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HAMPTON, N.H. — For much of this year, Mitt Romney has laid low, seeking to reap the benefits of being the presumed front-runner in the race for the 2012 Republican presidential nomination (strong fundraising, positive polling) without suffering the downsides (intensive media scrutiny, endless shelling from rivals).

But as Romney has finally started to campaign in earnest over the past couple of weeks, the dangers of his perceived leading status are coming into view, with a more intensive focus on his every word. And in the past few days, it has revolved around three words in particular: “Things are worse.”

During his campaign swing through this crucial state this week, Romney has been faced with repeated questions about the consistency of his commentary on President Barack Obama’s handling of the recession and the subsequent economic recovery.

To recap: On Thursday, when asked by a journalist in Pennsylvania to jibe his assertions that “things are worse” under Obama with various signs of economic improvement since the president took office, Romney replied, “I didn’t say things are worse,” adding, “What I said was the economy hasn’t turned around.” Democrats accused him of “flip-flopping” on a central assertion of his candidacy.

At a town-hall-style meeting Tuesday in his vacation town of Wolfeboro, N.H., Romney filled out his economic case against Obama, saying his early moves scared businesses out of spending money and hiring. His latest formulation on Obama and the economy raised a new question from a reporter at a briefing at the Galley Hatch restaurant here, where he had met with friendly local officials and small-business owners to discuss their economic troubles.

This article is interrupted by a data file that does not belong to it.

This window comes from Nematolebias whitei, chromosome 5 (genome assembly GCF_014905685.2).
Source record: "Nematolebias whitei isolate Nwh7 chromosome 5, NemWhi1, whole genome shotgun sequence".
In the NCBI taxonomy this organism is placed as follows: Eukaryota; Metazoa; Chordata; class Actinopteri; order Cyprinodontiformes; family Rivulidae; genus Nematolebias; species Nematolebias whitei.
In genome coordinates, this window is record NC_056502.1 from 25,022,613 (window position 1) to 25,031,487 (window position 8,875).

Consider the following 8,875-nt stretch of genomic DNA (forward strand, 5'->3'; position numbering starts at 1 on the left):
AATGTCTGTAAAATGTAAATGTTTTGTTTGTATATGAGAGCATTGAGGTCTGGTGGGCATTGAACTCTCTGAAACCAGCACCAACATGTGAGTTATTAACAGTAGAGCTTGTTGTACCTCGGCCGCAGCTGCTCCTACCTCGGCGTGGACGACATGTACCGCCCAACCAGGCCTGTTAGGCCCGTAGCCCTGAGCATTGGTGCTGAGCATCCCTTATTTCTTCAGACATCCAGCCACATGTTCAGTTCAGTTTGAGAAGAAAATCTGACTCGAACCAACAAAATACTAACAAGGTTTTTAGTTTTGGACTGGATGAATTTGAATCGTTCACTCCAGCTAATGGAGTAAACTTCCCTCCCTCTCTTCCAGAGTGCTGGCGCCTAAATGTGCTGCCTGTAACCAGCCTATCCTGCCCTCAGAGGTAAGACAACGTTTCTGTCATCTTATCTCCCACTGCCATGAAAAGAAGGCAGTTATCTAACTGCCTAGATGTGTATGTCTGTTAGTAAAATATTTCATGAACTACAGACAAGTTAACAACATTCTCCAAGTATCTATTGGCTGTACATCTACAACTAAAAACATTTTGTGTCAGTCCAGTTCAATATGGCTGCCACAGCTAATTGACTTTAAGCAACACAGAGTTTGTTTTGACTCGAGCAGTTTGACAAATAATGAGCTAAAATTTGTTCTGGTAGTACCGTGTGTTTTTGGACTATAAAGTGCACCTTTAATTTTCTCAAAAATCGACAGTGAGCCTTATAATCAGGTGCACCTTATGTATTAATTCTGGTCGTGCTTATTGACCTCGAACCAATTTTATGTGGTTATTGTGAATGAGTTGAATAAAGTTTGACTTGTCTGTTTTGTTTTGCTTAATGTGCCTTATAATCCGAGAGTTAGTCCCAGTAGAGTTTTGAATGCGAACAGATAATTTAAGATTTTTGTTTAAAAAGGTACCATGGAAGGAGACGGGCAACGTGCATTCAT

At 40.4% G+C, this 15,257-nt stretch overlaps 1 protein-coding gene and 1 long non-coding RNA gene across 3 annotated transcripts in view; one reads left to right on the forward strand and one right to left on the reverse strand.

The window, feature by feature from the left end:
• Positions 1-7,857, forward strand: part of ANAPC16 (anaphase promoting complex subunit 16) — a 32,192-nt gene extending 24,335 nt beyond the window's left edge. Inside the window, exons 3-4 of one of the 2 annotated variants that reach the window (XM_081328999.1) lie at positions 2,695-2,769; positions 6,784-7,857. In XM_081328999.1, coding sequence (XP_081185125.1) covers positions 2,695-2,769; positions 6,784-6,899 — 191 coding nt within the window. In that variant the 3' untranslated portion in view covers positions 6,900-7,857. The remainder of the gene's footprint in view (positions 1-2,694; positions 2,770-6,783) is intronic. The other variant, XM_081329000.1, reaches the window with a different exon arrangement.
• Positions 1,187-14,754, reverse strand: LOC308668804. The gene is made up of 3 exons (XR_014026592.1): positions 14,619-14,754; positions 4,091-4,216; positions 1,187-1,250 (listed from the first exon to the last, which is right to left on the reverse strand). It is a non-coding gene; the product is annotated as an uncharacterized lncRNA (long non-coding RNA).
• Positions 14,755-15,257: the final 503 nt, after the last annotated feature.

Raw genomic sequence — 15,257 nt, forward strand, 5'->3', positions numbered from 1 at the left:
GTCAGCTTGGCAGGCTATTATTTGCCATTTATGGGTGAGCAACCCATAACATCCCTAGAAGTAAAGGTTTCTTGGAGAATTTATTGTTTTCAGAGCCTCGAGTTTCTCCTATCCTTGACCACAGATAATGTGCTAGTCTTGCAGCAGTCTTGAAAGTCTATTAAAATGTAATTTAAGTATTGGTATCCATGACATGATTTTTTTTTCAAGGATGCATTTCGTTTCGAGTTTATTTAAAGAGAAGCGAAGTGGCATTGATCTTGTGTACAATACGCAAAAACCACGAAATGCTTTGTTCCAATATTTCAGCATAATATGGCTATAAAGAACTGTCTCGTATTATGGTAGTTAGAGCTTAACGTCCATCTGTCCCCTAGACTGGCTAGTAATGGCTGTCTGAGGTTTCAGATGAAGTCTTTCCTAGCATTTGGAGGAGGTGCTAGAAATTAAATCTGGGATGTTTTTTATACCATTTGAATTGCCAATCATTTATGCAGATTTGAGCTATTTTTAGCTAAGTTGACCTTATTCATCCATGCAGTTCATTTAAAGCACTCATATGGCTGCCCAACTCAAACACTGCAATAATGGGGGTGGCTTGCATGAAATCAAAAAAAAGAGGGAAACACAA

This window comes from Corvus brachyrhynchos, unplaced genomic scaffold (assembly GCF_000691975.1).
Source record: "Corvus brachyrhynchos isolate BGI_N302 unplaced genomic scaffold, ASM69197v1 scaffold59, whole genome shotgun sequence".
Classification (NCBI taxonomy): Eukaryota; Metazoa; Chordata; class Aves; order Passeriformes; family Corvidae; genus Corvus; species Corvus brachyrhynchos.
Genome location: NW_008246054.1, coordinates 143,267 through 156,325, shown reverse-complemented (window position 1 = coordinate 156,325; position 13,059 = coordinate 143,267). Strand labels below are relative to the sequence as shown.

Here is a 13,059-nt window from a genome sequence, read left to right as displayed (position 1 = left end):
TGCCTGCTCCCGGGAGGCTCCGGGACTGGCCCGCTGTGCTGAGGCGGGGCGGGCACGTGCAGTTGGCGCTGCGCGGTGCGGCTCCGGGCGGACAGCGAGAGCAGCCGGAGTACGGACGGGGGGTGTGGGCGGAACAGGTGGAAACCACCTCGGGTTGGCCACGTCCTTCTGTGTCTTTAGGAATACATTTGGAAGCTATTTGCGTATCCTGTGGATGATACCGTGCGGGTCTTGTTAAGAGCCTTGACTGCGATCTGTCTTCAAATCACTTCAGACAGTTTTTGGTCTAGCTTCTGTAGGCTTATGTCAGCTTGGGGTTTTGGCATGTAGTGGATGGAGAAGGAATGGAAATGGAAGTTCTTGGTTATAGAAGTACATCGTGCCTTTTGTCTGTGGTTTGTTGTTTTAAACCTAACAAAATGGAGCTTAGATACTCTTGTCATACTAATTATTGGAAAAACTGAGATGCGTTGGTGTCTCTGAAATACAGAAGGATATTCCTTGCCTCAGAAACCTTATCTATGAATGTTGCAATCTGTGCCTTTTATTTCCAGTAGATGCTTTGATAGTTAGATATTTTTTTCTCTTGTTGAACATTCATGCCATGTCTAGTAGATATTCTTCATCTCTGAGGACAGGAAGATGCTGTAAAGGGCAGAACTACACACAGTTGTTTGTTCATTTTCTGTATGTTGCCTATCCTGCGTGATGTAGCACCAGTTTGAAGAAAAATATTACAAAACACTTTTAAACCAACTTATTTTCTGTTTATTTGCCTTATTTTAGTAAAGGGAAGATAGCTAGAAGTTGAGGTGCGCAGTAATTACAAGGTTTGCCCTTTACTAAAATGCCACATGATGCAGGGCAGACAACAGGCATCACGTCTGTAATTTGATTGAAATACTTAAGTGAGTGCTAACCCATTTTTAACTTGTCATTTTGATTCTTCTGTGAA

Given that Romney has used a present-tense formulation to say, for instance, “the recession is deeper” and the recovery slower because of Obama, the reporter asked, “Is it your view that it’s possible to be both in recession and recovery at the same time?”

“The technical term of the recession is not the one that I think the American people recognize,” Romney said, defining that as “a shrinking GDP.” Rather, he said, “I think most of the American people understand that we’re still feeling the effects of the recession”.

Advisers to Romney said they were hardly fretting. As Kevin Madden, an informal adviser and Romney’s campaign spokesman in 2008, put it, “They’re actually spending time litigating whether the economy is worse under Obama, or if it’s just bad.”